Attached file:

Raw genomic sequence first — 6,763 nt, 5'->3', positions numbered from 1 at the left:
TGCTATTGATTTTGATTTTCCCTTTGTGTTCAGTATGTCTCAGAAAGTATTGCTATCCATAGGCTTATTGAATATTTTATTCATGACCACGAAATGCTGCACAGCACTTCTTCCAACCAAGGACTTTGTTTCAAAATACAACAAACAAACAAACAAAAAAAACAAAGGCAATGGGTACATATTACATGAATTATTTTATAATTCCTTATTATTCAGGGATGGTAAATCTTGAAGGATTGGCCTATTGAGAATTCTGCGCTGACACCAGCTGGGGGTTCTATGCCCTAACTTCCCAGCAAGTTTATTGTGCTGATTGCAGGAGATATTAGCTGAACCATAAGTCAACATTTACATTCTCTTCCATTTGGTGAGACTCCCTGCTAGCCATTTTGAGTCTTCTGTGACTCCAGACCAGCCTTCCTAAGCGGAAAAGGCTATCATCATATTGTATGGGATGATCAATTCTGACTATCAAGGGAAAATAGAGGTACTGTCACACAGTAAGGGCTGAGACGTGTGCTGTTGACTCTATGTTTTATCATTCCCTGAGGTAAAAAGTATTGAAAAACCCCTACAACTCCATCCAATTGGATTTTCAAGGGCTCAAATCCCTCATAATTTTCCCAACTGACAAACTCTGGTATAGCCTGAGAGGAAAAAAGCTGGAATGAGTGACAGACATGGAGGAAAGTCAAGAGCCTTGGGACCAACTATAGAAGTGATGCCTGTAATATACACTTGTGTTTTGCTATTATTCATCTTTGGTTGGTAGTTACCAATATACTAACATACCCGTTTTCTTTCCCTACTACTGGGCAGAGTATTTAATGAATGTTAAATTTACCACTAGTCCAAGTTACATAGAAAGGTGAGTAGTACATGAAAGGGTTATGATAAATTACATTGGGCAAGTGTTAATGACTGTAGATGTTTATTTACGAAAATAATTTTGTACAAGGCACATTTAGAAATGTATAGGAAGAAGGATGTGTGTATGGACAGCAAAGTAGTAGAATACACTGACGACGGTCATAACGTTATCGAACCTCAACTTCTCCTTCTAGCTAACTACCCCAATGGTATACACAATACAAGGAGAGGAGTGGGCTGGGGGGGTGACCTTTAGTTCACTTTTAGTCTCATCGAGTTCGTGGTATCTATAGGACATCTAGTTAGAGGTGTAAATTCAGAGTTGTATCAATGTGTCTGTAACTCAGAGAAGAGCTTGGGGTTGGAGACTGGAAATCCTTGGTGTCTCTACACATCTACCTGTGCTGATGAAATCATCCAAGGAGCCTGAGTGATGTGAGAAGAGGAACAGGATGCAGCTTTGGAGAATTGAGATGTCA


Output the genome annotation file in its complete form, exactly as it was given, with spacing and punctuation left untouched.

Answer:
Raw genomic sequence first — 6,763 nt, 5'->3', positions numbered from 1 at the left:
TGCTATTGATTTTGATTTTCCCTTTGTGTTCAGTATGTCTCAGAAAGTATTGCTATCCATAGGCTTATTGAATATTTTATTCATGACCACGAAATGCTGCACAGCACTTCTTCCAACCAAGGACTTTGTTTCAAAATACAACAAACAAACAAACAAAAAAAACAAAGGCAATGGGTACATATTACATGAATTATTTTATAATTCCTTATTATTCAGGGATGGTAAATCTTGAAGGATTGGCCTATTGAGAATTCTGCGCTGACACCAGCTGGGGGTTCTATGCCCTAACTTCCCAGCAAGTTTATTGTGCTGATTGCAGGAGATATTAGCTGAACCATAAGTCAACATTTACATTCTCTTCCATTTGGTGAGACTCCCTGCTAGCCATTTTGAGTCTTCTGTGACTCCAGACCAGCCTTCCTAAGCGGAAAAGGCTATCATCATATTGTATGGGATGATCAATTCTGACTATCAAGGGAAAATAGAGGTACTGTCACACAGTAAGGGCTGAGACGTGTGCTGTTGACTCTATGTTTTATCATTCCCTGAGGTAAAAAGTATTGAAAAACCCCTACAACTCCATCCAATTGGATTTTCAAGGGCTCAAATCCCTCATAATTTTCCCAACTGACAAACTCTGGTATAGCCTGAGAGGAAAAAAGCTGGAATGAGTGACAGACATGGAGGAAAGTCAAGAGCCTTGGGACCAACTATAGAAGTGATGCCTGTAATATACACTTGTGTTTTGCTATTATTCATCTTTGGTTGGTAGTTACCAATATACTAACATACCCGTTTTCTTTCCCTACTACTGGGCAGAGTATTTAATGAATGTTAAATTTACCACTAGTCCAAGTTACATAGAAAGGTGAGTAGTACATGAAAGGGTTATGATAAATTACATTGGGCAAGTGTTAATGACTGTAGATGTTTATTTACGAAAATAATTTTGTACAAGGCACATTTAGAAATGTATAGGAAGAAGGATGTGTGTATGGACAGCAAAGTAGTAGAATACACTGACGACGGTCATAACGTTATCGAACCTCAACTTCTCCTTCTAGCTAACTACCCCAATGGTATACACAATACAAGGAGAGGAGTGGGCTGGGGGGGTGACCTTTAGTTCACTTTTAGTCTCATCGAGTTCGTGGTATCTATAGGACATCTAGTTAGAGGTGTAAATTCAGAGTTGTATCAATGTGTCTGTAACTCAGAGAAGAGCTTGGGGTTGGAGACTGGAAATCCTTGGTGTCTCTACACATCTACCTGTGCTGATGAAATCATCCAAGGAGCCTGAGTGATGTGAGAAGAGGAACAGGATGCAGCTTTGGAGAATTGAGATGTCA